Enter your email address:

“Homemade Gift: Preserved Salmon in a Jar”

I got a little makeover around here! We’re still working out a few kinks but there are a few new features that I want to point out now so you can start using them!

  • My recipes page now has a visual recipe index as well as a way for you to search for recipes by ingredient. There are also many categories that you can search for visually. I’m a visual person so I couldn’t help myself.
  • There is a post archive in case you want to take a little stroll down memory lane. It’s really easy to navigate and see everything on one page.
  • The recipes below each food post will have a save button where you can save it to a recipe box. There will also be a print button so you can print them for a rainy day. This feature is still a work in progress so I’ll update you as things are perfected.

There’s more but that’s all my brain can handle… it’s been quite a project and my friend Carrie Dils did an amazing job developing it. Kristian Russell at Inside Interactive designed the whole thing and he is a master. Thanks guys!

Now that I’ve thrown that out there, I want to share one of my latest homemade gift ideas. I made it for my Christmas party last night and it was a big hit.

It’s cured salmon in a jar filled with oil and spices and other aromatics. In a mason jar it looks just beautiful.

Start by slicing some salmon on a bias into thin slices.

Fill a small non-reactive container with sugar and salt.

Toss it gently so it is fully coated, cover and set in the refrigerator for 24 hours.

Once it is cured, it will be firmer. Rinse it well under running water.

Then get your flavoring ingredients together. You can get really creative here but I used: shallots, garlic, bay leaves, key limes, thyme, sage, black peppercorns, coriander seeds, champagne vinegar and olive oil.

Slice up the key limes and shallots thinly. Peel the garlic cloves and leave them whole.

Stack everything into a mason jar.

You can do it in layers or mix things up.

Pour the olive oil until it covers the ingredients fully. Set it in the refrigerator so that the flavors meld. The oil will become opaque so just be sure to let it come to room temperature before serving.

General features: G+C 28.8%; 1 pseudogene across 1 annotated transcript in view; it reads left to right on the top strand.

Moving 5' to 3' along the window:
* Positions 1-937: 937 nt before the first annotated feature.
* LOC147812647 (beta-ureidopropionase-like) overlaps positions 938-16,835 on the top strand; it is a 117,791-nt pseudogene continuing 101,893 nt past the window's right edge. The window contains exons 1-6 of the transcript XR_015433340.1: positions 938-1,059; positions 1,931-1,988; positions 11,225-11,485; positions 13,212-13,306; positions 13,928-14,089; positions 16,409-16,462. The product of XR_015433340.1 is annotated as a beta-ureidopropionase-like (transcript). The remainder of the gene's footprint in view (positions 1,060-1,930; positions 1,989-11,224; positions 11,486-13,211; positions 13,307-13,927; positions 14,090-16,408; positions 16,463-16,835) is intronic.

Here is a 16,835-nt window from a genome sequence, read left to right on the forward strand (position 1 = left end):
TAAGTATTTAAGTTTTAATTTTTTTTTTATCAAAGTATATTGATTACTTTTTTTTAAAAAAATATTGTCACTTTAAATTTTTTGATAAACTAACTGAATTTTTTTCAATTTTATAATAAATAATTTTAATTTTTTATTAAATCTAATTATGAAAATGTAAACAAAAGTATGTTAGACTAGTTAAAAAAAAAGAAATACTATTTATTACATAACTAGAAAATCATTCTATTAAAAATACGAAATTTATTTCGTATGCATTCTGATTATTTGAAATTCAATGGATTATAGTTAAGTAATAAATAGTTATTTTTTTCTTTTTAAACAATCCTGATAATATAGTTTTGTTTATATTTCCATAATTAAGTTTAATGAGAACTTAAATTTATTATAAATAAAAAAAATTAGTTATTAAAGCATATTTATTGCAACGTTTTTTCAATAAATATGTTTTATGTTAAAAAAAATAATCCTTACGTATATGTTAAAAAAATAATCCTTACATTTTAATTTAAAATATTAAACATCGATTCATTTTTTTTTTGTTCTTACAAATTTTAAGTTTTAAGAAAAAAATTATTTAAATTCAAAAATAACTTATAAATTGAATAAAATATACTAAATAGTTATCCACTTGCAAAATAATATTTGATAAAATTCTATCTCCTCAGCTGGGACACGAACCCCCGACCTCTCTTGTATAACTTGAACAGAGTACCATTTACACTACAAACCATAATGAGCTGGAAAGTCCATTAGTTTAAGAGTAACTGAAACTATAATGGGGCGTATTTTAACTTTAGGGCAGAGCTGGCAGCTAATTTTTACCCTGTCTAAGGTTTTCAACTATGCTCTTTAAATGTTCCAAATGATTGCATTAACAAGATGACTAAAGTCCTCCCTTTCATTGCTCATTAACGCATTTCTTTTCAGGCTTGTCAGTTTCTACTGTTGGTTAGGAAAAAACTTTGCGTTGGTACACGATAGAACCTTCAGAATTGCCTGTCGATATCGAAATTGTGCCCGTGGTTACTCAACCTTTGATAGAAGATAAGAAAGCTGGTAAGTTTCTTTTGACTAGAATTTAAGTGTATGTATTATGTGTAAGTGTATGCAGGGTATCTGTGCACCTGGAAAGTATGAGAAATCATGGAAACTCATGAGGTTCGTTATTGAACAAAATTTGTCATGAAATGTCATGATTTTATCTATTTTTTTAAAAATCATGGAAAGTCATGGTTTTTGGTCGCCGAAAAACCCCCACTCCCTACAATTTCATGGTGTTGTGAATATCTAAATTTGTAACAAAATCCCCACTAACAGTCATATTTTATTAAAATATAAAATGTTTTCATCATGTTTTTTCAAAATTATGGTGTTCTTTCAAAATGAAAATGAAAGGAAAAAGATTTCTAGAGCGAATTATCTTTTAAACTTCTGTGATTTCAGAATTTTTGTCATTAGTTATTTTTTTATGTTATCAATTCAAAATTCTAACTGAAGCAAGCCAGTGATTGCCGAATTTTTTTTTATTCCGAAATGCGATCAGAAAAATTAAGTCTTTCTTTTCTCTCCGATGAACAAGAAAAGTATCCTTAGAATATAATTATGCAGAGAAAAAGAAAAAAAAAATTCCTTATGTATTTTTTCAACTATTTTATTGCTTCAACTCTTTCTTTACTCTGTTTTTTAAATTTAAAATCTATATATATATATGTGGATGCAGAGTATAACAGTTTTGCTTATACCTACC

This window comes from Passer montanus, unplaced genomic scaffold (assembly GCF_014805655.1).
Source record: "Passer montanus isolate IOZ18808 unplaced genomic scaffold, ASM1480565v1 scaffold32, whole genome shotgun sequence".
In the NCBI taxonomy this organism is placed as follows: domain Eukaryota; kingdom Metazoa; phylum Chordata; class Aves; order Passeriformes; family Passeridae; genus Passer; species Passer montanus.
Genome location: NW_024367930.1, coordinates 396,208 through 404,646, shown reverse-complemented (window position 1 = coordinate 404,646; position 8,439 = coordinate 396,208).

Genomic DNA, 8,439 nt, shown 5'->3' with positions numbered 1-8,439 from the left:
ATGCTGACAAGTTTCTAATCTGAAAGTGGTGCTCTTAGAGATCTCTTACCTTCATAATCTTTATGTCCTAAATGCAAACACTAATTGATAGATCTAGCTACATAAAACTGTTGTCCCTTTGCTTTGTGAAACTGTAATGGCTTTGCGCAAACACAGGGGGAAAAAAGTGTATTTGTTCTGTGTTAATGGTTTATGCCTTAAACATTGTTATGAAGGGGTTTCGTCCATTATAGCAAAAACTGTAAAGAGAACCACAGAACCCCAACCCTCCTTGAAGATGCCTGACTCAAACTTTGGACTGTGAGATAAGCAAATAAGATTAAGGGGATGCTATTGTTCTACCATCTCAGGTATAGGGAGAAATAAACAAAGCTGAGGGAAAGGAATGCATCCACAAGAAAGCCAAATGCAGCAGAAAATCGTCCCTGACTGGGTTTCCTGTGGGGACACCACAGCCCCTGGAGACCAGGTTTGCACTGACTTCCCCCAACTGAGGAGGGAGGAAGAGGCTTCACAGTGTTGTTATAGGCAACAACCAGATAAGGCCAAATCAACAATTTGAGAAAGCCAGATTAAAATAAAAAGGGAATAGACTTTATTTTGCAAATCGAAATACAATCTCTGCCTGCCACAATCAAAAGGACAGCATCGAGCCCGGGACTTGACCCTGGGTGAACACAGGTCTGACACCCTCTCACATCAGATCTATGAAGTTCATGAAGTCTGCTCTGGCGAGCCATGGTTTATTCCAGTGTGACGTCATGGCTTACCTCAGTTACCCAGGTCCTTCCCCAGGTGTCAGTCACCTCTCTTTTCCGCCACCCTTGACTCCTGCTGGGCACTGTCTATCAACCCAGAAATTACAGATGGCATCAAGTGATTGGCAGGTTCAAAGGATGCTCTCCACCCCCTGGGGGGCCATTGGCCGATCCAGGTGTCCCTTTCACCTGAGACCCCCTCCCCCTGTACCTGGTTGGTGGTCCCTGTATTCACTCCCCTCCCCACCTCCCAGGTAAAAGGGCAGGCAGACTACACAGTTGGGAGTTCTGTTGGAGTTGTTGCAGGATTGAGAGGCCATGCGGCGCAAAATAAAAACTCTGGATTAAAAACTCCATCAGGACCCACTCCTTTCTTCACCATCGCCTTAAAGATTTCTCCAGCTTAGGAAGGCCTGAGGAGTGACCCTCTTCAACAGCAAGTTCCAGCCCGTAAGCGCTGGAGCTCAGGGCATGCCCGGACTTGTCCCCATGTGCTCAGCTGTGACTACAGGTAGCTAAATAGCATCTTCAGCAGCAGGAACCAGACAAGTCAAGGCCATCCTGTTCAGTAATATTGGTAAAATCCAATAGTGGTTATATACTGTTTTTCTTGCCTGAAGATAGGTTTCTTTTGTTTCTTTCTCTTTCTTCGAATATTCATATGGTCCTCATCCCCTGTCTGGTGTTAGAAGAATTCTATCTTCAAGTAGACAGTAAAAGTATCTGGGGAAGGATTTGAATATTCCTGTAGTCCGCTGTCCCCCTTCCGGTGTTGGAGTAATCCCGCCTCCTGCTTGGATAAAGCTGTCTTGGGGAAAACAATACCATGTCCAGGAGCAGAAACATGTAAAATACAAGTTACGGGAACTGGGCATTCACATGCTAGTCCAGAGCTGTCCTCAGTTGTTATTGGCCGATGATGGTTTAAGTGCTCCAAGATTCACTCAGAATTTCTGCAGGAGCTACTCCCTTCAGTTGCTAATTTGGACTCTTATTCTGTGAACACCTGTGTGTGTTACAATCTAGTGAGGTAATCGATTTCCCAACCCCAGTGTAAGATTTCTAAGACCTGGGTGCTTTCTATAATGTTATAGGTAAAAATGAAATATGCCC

It’s a very pretty dish which is what I love about it.

It’s also a fun hostess gift because someone could just open it up at the party that you go to and there’s another fun appetizer.

You can also use the leftover oil for a salad dressing once the salmon is finished. It’s sublime because it’s infused with all of those herbs and garlic and shallots.

Give it a try! You’ll just love it.

“Homemade Gift: Preserved Salmon in a Jar”

Prep Time: 24 hours

Cook Time: 24 hours

Total Time: 48 hours

Yield: 1 cup

“Homemade Gift: Preserved Salmon in a Jar”

Ingredients

  • 1 16-oz salmon fillet, skin removed
  • 4 tablespoons Kosher salt
  • 2 tablespoons sugar
  • 6 shallots, thinly sliced
  • 6 garlic cloves
  • 2 bay leaves,
  • 6 sprigs fresh thyme
  • 4 fresh sage leaves
  • 1 tablespoon black peppercorns
  • 1 tablespoon coriander seeds
  • 2 tablespoons champagne vinegar
  • 1 cup olive oil, or enough to cover

Instructions

  1. Cut the salmon fillet on a bias into thin slices. In a small non-reactive bowl, combine the salt and sugar. Toss the salmon slices in the bowl, cover, and cure in the refrigerator for 12 to 24 hours.
  2. Remove from the refrigerator and rinse the salmon slices well under running water. Place them in a mason jar and layer with the remaining ingredients, finishing it with the oil until fully covered.
  3. Seal the jar and store in the refrigerator for at least a day before serving to let the flavors infuse. The olive oil will become opaque, so let it come to room temperature before serving. Save the oil once the salmon is consumed and use it for a salad dressing!
http://georgiapellegrini.com/2011/12/11/blog/cooking/homemade-gift-preserved-salmon/

 

“Pickled Peppers”

_DSC1035v610

These are the peppers from my garden this year. You can call me Peter Piper. Thank you. The truth is, that they were planted by my brother’s mischievous friend Francesco. But Francesco dropped off the radar screen sometime in mid-summer when the weeds became unruly and it was time to separate the men from the …

“Pickled Swiss Chard”

_DSC0770

On a scale of 1-5, how ambitious were you with your garden this year? I started out extremely ambitious. Like, I’m-the-best-farmer-in-the-world-ambitious. Then I had my ego handed to me on a platter made of corn stalk nubs, meticulously gnawed down by the chipmunks. But there were a few successes. In fact, there were many in …

“Pickled Turnips”

_DSC0775

I’m pickling a lot these days. That seems to be the way it goes with summer gardening. You hoe and weed and till and sow and water and worry and then it all comes pouring in at once, faster than you can eat it. When I have this problem, I pickle. Folks, get ready for …

“Beurre Blanc”

_DSC6454

Butter sauce, that is, in English speak. Butter is such a magical thing, don’t you think? I call it udder nectar. Sometimes. Only with people who know me well, like you for example. But I usually don’t call it that at a first encounter. You see, we get so caught up in recipes, but sometimes …

“Corned Venison”

_DSC7113

When Lewis and Clark set out on their Corps of Discovery they struggled to find fresh meat, especially during the coldest winter months. The meat they obtained came from hunting and fishing, through trade, or through the kindness of American Indians. The Corps ate everything from dog, to whale, to horse, and because fresh meat …

“Pickled Peppers: My Strange French Peppers”

For Blog7

I can’t really tell you where they came from. All I’ll say is that I may or may not have smuggled them from Provence. I may or may not have loved them so much in the restaurant garden that I worked in, that I may or may not have dried the seeds on the windowsil of …